Intellectual properties

Yesterday, i shared a few thoughts about how the way in which our perception of someone in sl may be coloured by – of all things – the manner in which they type. Today i’d like to consider how sl can be pretty effective at negating some of the unhelpful preconceptions that are common in the real world, whilst simultaneously establishing within our minds, a rather different values system when dealing with others in the virtual world than society might encourage us to rely on in our daily lives.

What the heck am i talking about? Values clarification, that’s what! Yes indeed, all of those artificial benchmarks that we rely upon so much in our daily lives to pigeonhole, stereotype and marginalise everybody else. The kind of measures that allow us to make snap judgements, without going to the bother of actually getting to know someone’s abilities and talents. These measures, for some bizarre reason, are usually given such credence that we’d rather trust them, than look at what a person is truly capable of. One can only wonder how many true geniuses and people of remarkable ability there are in the world who have been passed over, simply because they never attended university, had the right opportunities or came into contact with more perceptive mentors.

Sadly – no matter how much sagacity we may personally cultivate – the world that we live in is well-used to lumping people into stereotypes, through an unwillingness to see uniqueness and ability, particularly if it doesn’t comfortably fit within our well-established definitions and assumptions. We live in a world full of ‘ists’… ageists, racists, sizeists, elitists,  sexists, and so on – each one of them with their own slew of prejudice and bigotry, very little of which is ever founded on hard facts. For those on the receiving end, it can be a very difficult life, take George for example…

George never did well at school – he always found it hard to concentrate and grew bored very quickly and, although he tried desperately hard to get good grades, they always eluded him. George’s school reports always said things like, ‘must try harder’; ‘easily distracted’; ‘not a high achiever’. His parents despaired and wished he was a high-flyer, like his sister, who was guaranteed to get a place at a good university.

And so, when George left school, with poor exam results and nothing of note to show for his education, he ended up in a dead end job, convinced that he was useless – a point constantly rammed home at family gatherings when his parents still constantly bemoaned his fate… ‘why couldn’t you be more like your sister?’, they’d ask…

Now, just imagine if George was also from an ethnic minority, was overweight and stammered too? Would would be our impression of the poor guy?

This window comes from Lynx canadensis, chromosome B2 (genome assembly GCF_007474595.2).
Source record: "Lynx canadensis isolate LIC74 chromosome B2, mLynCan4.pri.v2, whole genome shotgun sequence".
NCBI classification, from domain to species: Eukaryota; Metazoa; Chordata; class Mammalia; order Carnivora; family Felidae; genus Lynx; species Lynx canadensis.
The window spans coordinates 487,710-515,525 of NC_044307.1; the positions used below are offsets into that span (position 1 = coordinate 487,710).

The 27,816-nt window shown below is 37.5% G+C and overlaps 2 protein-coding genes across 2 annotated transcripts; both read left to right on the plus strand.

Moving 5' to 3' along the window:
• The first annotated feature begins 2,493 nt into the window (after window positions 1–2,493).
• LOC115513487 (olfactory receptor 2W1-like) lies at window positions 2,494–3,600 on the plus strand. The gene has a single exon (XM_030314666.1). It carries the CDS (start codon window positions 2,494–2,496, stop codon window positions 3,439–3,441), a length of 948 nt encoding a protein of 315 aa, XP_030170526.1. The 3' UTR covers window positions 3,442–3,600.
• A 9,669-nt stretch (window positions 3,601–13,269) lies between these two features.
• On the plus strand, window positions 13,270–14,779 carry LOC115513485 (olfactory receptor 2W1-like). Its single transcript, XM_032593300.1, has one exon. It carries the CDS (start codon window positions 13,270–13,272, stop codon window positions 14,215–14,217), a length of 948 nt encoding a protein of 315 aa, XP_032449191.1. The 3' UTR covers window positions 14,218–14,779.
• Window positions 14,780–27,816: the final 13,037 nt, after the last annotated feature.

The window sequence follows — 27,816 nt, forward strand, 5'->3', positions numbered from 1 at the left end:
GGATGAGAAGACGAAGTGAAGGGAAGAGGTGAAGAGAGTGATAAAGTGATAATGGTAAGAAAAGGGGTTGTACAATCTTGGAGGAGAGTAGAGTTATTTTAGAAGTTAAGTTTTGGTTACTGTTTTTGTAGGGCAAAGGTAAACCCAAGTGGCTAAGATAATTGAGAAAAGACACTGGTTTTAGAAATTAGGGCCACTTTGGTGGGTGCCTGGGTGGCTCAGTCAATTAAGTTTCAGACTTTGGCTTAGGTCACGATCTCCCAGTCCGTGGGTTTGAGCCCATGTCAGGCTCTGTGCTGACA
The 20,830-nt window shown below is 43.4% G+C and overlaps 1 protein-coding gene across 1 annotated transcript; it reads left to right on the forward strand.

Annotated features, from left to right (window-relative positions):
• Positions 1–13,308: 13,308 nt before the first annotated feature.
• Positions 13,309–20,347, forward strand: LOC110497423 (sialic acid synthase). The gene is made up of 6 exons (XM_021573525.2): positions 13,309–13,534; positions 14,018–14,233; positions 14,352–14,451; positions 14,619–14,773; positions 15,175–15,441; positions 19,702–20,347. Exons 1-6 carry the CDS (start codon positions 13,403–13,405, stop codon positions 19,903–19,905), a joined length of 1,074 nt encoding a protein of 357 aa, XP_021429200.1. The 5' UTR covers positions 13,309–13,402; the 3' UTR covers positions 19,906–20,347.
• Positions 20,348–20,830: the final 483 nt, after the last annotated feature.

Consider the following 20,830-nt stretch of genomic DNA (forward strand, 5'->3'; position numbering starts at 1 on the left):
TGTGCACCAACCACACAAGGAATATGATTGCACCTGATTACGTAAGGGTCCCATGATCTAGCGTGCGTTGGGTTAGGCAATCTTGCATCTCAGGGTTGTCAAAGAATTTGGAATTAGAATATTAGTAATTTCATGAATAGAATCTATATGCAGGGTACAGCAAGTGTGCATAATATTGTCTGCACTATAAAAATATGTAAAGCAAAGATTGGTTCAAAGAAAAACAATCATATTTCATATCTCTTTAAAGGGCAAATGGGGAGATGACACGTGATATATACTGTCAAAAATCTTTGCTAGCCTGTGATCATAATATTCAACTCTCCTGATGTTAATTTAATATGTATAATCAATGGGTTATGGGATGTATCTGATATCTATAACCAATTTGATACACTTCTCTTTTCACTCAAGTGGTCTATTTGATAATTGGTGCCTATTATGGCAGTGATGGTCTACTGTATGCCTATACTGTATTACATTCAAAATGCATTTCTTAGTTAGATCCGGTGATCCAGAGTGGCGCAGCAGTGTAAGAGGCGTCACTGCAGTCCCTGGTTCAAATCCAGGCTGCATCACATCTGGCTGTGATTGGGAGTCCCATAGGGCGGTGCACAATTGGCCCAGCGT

George’s life was one great struggle. One of his few pleasures was painting and, night after night, he would pour his emotion and imagination into his canvasses – the only thing that ever made him feel good.

Then, one day, on a mad whim, George entered one of his paintings into a competition…

Within months, George was a household name; he became an overnight celebrity, he became rich beyond his wildest dreams… but more than anything else, the one thing that made him smile was that all those teachers, his parents and everyone else who said that he was useless, had been, beyond any doubt whatsoever, completely, and utterly, wrong.

OK, so George’s story only happens in fairy tales, but there are countless thousands of Georges all over the world, who throughout their lives have been told they are no good and that they are under-achievers who have nothing of value to offer to the world – and all over the world, there are Georges who are finding that sl has the power to unlock that fairytale and prove the real world completely and utterly wrong.

You see, there is no room for ‘ists’ and ‘isms’ and all that other nonsense in sl, because we have no way of knowing exactly who we’re dealing with, and therefore nothing to hang preconceived ideas and prejudices upon. In rl, i may be a fat, bearded docker from West Africa, with no education and a club foot – but in sl, i may be a beautiful blonde mermaid, with a tinkling laugh and apparently heads and shoulders, academically, above all those around me. In rl, i may be an office mailroom gopher, yet in sl i can own my very own global business empire… in sl, i can be an entertainer, an artist, a musician, a craftsman, a wit, a leader and role-model, without any of it bearing any relation whatsoever to who i really am, or – more importantly – to how the world perceives me and how i perceive myself.

You don’t need a double-first at MIT to be a rocket scientist in sl, neither do you need to have studied at RADA and hold an Equity card to play King Lear in the virtual world. To paint pictures in sl that grab the imagination, whether pictures composed of colour, light, sound, words or pixels requires no grounding in art history and no formal qualification; neither is our success in sl measured by our colour, creed, background or appearance… it is measured solely by what we do, and how we do it.

And isn’t that exactly how it should be?

s. x

This one’s for the freaks
Beaten down and lost
The shy and withdrawn
Or just out of touch
Manic Street Preachers – Underdogs

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